James R. Jordan Boys & Girls Club member Jermaine was just 9 years old when he wrote the poem that led him to be a finalist in the prestigious 2022 Rooted & Radical Youth Poetry Festival.
Out of more than 160 submissions, Jermaine, now a high schooler, was declared an All-Star and one of the city’s top 20 poets this year.
“Poetry is all about being real,” Jermaine said. “I wanted people to see my real story, and where I’m coming from. How I am and why I am what I am.
“That poem was one of my first works (when I started writing poetry and rap at 9). That’s why I think I was hanging on to it because it was one of the realest things I ever wrote. It came from a very young age.”
In the poem, Jermaine addresses being a Black man in America, and the impact of losing his cousin to gun violence. He said the poetry helped him process the loss of his cousin, where he could sit down with just a pen and paper and express himself.
“(Writing poetry) is a freedom,” Jermaine said. “I feel like I can have an open mindset. I wrote this poem when I was in a dark space, and music helped me calm down and helped me be myself and think about stuff differently.
“Poetry just gives you the freedom of expressing yourself."
Rooted & Radical was the first poetry competition Jermaine ever competed in, mostly devoting his time to working on rap music. But with the help of Boys & Girls Clubs of Chicago Early Literary Specialist Kee Stein, Jermaine found guidance and mentorship.
Though poetry and rap are similar, the cadence and pacing are different since spoken word has no musical beat.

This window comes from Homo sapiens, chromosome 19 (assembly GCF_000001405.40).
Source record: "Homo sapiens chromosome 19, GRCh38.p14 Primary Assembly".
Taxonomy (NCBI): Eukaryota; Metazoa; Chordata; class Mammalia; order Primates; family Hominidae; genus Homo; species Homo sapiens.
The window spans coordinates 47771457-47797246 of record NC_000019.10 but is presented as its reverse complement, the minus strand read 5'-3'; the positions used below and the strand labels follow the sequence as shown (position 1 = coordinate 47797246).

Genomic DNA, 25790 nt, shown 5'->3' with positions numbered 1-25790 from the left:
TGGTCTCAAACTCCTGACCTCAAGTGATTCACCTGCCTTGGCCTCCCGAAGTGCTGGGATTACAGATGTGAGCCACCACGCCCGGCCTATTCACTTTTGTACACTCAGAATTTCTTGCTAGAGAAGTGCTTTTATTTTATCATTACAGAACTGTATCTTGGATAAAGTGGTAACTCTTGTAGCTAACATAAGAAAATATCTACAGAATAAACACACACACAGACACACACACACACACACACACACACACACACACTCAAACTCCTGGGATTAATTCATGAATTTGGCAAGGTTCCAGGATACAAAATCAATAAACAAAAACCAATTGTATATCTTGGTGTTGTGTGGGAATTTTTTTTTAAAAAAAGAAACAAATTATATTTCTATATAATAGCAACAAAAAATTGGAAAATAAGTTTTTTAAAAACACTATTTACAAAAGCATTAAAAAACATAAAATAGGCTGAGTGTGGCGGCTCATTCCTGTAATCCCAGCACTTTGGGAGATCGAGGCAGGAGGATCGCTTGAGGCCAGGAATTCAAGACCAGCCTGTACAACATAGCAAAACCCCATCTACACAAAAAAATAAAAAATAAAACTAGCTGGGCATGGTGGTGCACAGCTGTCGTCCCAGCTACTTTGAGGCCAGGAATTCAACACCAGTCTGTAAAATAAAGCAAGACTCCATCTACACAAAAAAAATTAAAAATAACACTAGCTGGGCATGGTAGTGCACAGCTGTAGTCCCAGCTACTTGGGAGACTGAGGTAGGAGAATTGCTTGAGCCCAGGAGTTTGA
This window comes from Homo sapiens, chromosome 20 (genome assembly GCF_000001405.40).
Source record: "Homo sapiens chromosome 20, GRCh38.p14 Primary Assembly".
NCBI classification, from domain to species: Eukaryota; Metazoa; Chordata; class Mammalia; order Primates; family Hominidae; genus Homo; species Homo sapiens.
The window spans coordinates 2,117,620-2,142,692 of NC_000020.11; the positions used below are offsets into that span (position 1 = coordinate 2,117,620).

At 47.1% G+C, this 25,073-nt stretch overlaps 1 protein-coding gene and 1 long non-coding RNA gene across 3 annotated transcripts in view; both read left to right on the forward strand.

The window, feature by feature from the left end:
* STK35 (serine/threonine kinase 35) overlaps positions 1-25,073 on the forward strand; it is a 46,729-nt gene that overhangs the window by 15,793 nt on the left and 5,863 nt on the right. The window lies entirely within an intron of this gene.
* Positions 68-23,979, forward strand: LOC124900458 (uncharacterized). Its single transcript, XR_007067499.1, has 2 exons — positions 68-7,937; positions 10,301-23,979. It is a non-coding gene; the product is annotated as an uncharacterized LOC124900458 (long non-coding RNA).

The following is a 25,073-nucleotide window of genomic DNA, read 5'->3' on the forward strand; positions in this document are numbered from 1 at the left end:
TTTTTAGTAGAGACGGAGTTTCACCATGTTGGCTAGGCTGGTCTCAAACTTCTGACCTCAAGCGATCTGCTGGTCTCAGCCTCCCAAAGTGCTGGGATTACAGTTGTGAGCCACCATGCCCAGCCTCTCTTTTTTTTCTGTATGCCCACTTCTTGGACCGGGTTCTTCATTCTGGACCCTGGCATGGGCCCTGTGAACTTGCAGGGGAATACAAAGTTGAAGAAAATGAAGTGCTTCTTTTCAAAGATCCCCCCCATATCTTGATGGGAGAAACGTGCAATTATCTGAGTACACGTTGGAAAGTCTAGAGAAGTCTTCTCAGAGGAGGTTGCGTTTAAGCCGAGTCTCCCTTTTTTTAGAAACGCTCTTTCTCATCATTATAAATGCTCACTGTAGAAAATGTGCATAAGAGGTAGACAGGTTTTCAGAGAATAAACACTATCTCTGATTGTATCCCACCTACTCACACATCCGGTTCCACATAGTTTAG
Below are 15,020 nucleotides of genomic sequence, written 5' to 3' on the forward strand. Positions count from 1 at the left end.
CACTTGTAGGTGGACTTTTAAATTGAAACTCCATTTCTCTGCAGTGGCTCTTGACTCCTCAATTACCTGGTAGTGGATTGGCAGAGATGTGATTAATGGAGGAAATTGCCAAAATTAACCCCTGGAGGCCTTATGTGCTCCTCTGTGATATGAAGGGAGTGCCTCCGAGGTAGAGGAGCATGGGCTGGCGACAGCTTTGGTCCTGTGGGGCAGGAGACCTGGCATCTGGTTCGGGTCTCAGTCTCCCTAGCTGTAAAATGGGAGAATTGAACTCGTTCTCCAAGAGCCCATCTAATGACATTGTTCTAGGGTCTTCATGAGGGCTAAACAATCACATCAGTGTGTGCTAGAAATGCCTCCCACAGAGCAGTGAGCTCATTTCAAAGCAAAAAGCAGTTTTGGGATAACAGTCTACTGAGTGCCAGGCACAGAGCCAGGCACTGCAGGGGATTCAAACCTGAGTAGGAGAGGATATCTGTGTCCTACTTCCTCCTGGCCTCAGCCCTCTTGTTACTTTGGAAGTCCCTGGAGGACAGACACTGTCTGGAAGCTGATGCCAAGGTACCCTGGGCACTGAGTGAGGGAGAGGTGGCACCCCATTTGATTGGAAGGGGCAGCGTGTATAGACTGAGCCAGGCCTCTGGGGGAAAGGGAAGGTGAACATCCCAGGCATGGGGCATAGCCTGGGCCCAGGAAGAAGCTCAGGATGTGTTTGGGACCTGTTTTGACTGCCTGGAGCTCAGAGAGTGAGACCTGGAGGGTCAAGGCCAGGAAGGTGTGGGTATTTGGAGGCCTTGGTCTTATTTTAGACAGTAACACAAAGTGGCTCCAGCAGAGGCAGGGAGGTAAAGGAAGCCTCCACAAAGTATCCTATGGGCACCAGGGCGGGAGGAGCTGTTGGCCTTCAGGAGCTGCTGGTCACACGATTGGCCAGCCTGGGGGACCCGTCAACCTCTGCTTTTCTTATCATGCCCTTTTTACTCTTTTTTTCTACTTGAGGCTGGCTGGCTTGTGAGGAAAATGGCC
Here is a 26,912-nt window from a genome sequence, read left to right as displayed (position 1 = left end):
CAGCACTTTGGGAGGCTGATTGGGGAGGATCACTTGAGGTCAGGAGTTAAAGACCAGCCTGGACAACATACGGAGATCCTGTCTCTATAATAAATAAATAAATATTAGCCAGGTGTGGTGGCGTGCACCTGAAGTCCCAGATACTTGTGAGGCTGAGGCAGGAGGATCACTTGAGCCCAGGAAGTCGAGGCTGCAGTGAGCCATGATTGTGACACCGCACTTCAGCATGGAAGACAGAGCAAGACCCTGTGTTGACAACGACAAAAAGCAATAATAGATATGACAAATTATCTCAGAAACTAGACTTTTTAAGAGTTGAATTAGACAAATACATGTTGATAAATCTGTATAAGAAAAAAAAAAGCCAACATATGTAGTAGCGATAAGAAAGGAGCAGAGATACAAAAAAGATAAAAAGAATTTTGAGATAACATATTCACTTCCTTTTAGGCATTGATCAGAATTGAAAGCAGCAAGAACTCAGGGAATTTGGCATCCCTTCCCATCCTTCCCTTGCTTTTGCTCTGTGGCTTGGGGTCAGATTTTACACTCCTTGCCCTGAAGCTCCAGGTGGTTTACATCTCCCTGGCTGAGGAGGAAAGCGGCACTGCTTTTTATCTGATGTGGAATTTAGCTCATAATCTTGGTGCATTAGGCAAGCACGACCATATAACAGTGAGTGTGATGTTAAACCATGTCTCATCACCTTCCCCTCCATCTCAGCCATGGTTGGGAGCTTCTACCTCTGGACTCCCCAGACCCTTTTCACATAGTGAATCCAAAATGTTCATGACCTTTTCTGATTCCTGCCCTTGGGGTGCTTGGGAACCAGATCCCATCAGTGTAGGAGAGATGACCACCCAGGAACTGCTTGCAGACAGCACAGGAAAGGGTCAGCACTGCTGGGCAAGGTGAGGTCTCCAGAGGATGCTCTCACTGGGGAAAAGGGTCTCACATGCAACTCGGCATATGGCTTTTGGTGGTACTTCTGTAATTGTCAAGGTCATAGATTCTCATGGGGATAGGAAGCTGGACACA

Before coming to BGCC, Stein was a professional poet working in spoken word and rap, and was very active with Young Chicago Authors and the Louder Than A Bomb: The Chicago Youth Poetry Festival (now renamed Rooted & Radical Youth Poetry Festival).
Stein said she was excited to help Jermaine hone his craft and work with someone who was ready to be vulnerable in front of an audience, and who just wanted to get better.
“It’s difficult to put yourself out there, when you think about the content of his poem, talking about his experience navigating life as a young black man in America,” Stein said. “But I was immensely proud that he performed like he never did before (at the competition). He’s going to have so many more opportunities coming his way, and already is seeing that.”
Jermaine hopes to continue to enter more competitions, and has even been invited to do workshops and work with Young Chicago Authors. He also looks forward to continuing to spend time in the Notes for Notes Studio at the Club, where he wants to write more music.
Though BGCC does not have a formal poetry club or program, Stein is looking forward to reaching even more kids throughout all the Clubs to expose them more to the power of poetry and rap. Allowing them a space to express themselves and finding their own voice.
She said many still have a lot of ignorance when it comes to poetry.
“When I was their age, I used to think poetry was just a lot of dead white men using flowery language I didn’t understand" Stein said. “It’s so much more, it’s also rap, it’s also hip hop. If we can meet kids where they are and find new ways to express themselves, it’s so helpful and super necessary for them, especially at this moment in time.”